Notification of individuals who have been adjudicated bankrupt are sent to a list of financial institutions and Government Departments by the Bankruptcy Division of the ISI the day after the individuals are adjudicated bankrupt. Notice of these adjudications are also posted on the ISI website and in Iris Oifigiul, which is an official Irish State publication.
All secured creditors in a bankruptcy estate are given thirty days’ notice (in writing or by email) from the date of adjudication to lodge proof of their claims in the bankruptcy estate. Such proof of debt can take the form of mortgage deeds, invoices, statements and bills, or in some circumstances an affidavit from the creditor may be required.
Before a dividend is paid to creditors in a bankruptcy estate, the ISI will advertise the upcoming payments and the cases they relate to. The creditors (both secured and unsecured) are again given thirty days to lodge their claims with the ISI, and the same burden of proof is required.
In all cases, creditors are required by the Bankruptcy Division of the ISI to fill out standardised Proof of Debt Forms, which are available on the ISI website.
In Personal Insolvency Arrangements (PIA) and Debt Settlement Arrangements (DSA), preferential debts are paid per the terms of the agreement, and in bankruptcy preferential debts rank directly after bankruptcy fees and any costs or expenses incurred by the OA when dealing with the bankruptcy estate. Debts that are considered to be preferential are:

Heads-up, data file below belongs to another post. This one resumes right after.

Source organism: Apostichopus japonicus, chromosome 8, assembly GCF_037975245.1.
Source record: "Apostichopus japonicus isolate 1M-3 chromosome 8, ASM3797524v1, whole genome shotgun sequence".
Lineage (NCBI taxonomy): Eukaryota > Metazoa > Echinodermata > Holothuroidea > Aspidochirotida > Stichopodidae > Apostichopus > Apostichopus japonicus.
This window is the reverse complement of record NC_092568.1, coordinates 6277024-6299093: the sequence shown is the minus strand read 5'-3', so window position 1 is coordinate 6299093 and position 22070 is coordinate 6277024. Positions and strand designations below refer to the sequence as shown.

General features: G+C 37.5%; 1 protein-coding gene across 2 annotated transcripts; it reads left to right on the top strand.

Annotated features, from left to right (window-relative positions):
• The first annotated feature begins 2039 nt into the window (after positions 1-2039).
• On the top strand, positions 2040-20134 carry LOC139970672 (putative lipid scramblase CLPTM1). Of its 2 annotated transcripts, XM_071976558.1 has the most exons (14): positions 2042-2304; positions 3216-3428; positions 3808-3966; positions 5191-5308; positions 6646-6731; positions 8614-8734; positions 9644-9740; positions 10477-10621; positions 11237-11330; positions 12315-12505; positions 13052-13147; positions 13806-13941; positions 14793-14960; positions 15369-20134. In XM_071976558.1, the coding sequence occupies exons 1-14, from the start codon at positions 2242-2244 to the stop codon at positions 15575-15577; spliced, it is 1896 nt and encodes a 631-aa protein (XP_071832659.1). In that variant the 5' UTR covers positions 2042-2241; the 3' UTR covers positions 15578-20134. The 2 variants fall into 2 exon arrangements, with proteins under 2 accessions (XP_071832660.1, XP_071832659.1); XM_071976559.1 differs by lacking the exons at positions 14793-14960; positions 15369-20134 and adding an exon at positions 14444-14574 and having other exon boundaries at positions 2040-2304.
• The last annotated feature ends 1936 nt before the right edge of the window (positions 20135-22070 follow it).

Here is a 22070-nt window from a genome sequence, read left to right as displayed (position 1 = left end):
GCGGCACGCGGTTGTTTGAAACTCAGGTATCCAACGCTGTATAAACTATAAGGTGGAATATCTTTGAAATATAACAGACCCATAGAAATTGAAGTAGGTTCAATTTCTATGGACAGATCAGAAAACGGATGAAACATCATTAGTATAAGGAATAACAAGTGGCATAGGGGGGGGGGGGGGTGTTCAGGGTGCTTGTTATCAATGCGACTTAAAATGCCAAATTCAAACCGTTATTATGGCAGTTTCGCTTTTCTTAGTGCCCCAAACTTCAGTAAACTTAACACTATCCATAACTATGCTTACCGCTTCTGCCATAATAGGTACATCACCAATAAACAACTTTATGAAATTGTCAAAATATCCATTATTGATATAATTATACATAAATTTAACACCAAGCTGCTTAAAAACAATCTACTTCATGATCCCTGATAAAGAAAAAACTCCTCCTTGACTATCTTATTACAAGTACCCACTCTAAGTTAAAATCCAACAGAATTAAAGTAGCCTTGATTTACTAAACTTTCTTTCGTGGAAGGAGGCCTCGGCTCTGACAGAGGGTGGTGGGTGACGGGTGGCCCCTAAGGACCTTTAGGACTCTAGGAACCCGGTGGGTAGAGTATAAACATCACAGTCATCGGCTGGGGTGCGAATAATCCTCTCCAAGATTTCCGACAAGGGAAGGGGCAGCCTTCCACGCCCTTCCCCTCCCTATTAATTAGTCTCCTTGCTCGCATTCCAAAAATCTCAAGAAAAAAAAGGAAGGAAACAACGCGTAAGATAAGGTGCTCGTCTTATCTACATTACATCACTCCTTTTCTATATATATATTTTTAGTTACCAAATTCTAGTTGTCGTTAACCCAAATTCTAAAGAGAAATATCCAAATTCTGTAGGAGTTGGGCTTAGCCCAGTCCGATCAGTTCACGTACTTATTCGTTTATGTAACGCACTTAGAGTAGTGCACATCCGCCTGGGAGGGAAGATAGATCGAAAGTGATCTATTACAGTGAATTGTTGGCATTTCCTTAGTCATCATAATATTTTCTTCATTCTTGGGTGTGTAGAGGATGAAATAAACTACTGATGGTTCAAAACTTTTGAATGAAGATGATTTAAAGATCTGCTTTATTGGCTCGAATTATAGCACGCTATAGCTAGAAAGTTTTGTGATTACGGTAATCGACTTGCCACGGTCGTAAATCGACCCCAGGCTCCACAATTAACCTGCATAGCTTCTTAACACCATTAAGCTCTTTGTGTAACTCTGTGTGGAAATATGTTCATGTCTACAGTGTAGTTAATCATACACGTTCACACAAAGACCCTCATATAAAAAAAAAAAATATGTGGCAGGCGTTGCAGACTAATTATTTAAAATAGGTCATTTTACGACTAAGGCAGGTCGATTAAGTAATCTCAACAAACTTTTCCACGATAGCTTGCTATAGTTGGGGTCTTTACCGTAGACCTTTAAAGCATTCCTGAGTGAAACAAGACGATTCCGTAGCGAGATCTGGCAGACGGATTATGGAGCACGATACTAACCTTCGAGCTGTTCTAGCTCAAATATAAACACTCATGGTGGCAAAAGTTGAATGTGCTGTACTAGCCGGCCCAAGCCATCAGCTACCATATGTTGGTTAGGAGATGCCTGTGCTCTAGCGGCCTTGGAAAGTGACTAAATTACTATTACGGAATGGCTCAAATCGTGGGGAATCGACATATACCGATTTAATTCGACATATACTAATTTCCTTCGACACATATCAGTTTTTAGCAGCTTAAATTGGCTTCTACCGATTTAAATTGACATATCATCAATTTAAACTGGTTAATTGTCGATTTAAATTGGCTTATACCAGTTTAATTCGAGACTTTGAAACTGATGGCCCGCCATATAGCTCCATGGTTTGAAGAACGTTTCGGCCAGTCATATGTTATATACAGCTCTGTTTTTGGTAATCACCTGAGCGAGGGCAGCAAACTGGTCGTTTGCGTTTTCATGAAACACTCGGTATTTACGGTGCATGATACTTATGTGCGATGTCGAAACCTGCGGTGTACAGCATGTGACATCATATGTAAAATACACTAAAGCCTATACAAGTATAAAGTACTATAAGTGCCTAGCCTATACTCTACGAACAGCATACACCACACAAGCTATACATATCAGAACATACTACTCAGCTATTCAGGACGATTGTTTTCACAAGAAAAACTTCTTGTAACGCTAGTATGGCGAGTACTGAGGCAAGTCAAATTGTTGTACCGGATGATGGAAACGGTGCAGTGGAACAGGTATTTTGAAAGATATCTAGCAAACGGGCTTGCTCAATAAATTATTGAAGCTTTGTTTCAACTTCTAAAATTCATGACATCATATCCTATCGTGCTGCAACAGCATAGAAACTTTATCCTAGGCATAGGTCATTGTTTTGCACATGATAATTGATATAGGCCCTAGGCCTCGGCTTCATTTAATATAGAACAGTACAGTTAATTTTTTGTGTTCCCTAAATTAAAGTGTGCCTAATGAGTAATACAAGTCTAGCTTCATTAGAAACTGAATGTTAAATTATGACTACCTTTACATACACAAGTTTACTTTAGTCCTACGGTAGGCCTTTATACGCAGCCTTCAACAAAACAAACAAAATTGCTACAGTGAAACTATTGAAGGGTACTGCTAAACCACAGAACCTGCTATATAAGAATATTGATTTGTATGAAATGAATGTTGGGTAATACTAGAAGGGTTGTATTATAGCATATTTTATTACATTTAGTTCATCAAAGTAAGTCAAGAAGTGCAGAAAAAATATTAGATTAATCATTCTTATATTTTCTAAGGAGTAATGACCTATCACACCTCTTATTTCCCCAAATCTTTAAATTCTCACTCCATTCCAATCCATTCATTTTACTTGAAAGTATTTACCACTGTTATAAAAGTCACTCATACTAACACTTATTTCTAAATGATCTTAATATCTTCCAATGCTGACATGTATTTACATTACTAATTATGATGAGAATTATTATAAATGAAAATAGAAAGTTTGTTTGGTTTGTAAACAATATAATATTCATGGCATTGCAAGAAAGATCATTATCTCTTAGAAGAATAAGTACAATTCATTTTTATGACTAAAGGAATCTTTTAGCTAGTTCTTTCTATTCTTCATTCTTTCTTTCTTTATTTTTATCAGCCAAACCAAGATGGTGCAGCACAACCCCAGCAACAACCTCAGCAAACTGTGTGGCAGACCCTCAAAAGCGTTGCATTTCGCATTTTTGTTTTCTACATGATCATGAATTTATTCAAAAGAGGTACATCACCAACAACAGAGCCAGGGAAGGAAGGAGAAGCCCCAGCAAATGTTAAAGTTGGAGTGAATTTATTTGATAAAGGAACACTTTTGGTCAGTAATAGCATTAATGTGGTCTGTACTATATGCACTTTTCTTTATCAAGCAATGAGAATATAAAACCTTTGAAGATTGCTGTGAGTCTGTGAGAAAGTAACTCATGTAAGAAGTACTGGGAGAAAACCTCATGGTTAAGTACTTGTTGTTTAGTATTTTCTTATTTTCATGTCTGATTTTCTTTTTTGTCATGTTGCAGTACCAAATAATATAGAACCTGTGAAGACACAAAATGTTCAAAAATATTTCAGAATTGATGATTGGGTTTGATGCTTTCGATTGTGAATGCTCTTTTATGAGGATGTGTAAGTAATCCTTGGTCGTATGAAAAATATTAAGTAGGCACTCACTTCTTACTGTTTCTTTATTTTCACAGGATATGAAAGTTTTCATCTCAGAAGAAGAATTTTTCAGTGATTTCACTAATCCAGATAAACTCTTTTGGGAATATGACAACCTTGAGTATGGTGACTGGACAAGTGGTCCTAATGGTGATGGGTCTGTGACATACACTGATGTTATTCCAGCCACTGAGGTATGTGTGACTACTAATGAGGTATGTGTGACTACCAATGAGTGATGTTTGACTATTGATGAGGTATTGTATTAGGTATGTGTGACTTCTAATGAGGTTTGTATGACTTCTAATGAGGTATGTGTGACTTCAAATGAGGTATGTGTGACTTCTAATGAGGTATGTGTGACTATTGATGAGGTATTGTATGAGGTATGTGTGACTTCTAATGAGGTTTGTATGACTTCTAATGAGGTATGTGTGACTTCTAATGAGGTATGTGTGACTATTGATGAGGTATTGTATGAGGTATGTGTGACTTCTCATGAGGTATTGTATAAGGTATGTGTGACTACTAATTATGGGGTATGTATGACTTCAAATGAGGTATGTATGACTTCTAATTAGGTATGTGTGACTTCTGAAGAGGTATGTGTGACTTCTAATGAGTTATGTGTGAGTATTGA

In a PIA, the secured creditor is bound by the terms of the agreement. In a normal PIA the secured lender is paid out of the debtor’s income at whatever figure is agreed to in the arrangement. The debtor’s remaining monthly income, if any, after the debtor’s RLEs and PIP’s fees are deducted is paid to their unsecured creditors by way of dividend.
Bankruptcy does not affect the rights of a secured creditor. Such a creditor may take one of the following three options with regard their secured debt:
In both a PIA and a DSA, the debts of unsecured creditors are settled under the agreed terms of the arrangement. In a DRN if a person’s circumstances improve during the supervision period, he/she must tell the ISI and depending on the level of change, may be asked to make some contribution to what he/she owes.
The claims of unsecured creditors of a bankruptcy estate are ranked equally. Their debts are settled with the disbursement of any funds that remain after bankruptcy fees, OA expenses and preferential debts have been settled.
The general condition for satisfactory closure of insolvency proceedings is that the debtor has complied with their obligations under the arrangement for the full term of the arrangement. Once this has happened, the debtor stands discharged from their unsecured debts. The status of secured debt will be dependent on the specific terms of the arrangement.